A bench trial commenced on September 18, 2006. During opening statements, the parties were able to agree and stipulate that Mr. and Ms. Harriman would be appointed joint managing conservators of the children, with Ms. Harriman granted the right to establish the children's primary residence. Mr. Harriman received the right to possession of the children pursuant to a standard possession order as provided by the Texas Family Code. Trial proceeded on Mr. Harriman's claim that he was owed a credit for child support overpayment and for attorney's fees. In support of his overpayment claim, Mr. Harriman introduced evidence indicating that the Oklahoma decree required him to pay only $481.20 per month. He therefore requested that the Court issue a declaratory judgment stating that he had overpaid his child support obligation by $500.26 per month since the date the decree was rendered. He also asked the trial court to modify his support obligation pursuant to the Texas guidelines and apply a credit of more than $30,000 to future child support payments. Mr. Harriman's attorney presented evidence of over $100,000 in fees for the representation.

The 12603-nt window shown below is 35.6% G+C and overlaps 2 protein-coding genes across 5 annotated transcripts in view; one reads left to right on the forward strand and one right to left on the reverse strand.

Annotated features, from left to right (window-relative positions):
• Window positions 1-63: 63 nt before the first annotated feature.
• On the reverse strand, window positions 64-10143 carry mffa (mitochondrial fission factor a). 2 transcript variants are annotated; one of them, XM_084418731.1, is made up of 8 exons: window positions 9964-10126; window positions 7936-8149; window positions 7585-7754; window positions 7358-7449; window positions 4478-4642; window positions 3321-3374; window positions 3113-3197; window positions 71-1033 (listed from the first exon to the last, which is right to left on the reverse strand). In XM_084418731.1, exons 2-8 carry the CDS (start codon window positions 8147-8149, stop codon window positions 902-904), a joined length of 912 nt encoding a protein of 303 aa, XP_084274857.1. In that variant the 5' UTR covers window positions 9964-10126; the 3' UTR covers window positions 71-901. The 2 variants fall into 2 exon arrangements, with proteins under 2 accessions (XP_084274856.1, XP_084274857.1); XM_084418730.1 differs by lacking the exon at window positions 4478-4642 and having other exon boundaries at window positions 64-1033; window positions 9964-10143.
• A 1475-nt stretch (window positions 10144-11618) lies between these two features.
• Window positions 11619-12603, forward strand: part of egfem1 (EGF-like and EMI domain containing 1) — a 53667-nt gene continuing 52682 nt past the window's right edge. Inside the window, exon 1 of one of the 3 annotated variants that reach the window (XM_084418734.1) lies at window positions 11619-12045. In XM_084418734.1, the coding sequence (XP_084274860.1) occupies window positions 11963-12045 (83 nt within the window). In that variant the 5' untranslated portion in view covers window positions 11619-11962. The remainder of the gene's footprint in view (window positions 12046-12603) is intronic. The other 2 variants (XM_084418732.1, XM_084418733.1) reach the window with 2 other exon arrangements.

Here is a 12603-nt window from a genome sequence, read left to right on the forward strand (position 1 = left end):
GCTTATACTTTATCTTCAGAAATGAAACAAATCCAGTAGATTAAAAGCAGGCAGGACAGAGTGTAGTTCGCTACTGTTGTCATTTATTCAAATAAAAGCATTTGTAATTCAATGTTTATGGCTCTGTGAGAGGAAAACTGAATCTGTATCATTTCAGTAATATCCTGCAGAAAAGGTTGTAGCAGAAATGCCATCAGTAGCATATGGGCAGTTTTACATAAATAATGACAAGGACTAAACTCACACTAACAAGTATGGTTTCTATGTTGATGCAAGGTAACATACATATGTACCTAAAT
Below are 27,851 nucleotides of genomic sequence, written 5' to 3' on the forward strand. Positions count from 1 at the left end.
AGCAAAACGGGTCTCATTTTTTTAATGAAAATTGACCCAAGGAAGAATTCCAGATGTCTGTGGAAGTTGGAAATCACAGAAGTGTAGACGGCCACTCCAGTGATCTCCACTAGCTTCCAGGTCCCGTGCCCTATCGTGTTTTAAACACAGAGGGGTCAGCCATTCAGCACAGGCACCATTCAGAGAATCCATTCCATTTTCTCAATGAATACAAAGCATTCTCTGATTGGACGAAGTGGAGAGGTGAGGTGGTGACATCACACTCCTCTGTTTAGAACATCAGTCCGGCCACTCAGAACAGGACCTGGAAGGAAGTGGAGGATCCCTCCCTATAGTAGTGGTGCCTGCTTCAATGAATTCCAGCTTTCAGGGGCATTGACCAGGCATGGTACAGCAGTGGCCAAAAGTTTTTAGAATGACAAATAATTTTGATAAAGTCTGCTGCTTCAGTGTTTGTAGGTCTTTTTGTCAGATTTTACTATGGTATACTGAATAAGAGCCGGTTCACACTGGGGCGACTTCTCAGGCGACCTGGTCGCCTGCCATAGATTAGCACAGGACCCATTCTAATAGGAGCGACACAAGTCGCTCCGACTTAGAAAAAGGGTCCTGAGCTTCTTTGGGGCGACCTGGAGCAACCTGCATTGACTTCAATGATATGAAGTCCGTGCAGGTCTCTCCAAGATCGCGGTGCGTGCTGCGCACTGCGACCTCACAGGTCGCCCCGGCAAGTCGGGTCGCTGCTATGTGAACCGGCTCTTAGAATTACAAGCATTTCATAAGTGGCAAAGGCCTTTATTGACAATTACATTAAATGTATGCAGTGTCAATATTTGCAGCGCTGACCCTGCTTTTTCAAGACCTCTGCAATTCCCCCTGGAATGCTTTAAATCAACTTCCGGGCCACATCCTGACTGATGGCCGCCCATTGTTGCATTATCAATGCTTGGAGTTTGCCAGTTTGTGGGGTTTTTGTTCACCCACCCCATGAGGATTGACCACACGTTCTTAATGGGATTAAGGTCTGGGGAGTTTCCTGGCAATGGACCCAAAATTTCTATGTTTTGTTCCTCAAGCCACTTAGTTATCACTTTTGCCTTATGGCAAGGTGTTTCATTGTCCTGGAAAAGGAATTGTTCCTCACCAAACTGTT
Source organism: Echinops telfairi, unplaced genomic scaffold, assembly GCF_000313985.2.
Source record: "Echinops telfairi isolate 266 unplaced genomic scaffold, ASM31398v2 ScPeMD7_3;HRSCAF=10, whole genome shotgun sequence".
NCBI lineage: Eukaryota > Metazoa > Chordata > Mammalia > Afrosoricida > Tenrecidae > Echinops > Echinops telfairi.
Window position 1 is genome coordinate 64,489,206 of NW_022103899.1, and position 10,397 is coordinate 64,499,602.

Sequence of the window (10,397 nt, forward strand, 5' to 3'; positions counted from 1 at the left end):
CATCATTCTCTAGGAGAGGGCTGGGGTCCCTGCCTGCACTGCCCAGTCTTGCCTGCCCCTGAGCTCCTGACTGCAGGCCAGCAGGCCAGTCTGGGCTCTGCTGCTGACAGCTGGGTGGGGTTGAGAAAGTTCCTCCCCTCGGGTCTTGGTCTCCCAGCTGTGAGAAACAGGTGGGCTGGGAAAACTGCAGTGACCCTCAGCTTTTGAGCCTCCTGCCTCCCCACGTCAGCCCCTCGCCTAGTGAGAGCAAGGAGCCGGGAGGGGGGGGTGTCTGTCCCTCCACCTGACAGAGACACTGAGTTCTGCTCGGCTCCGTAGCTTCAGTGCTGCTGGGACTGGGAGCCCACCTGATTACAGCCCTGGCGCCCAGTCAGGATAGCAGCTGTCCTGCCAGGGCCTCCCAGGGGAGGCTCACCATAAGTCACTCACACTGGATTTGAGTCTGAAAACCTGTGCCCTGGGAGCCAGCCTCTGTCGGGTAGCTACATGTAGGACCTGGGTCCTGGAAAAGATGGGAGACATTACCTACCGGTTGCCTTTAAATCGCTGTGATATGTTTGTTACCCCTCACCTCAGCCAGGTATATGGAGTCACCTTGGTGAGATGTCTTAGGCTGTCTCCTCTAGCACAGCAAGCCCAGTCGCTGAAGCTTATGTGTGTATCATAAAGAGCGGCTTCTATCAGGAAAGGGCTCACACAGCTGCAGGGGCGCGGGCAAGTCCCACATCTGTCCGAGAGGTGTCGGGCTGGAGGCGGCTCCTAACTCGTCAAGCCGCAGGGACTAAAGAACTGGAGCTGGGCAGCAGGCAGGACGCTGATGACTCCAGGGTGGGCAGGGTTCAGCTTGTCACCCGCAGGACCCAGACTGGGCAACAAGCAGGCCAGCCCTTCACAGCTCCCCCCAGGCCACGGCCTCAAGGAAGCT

Ms. Harriman represented herself at trial. During her presentation, Ms. Harriman argued that Mr. Harriman had failed to pay his proportionate share of the children's medical expenses as required by the Oklahoma decree. However, Ms. Harriman was not able to produce evidence that the expenses had been submitted to Mr. Harriman for reimbursement within thirty days of their payment as required by the decree. Due to a pretrial order excluding Ms. Harriman's evidence for failure to comply with pretrial orders, she did not present evidence of medical expenses.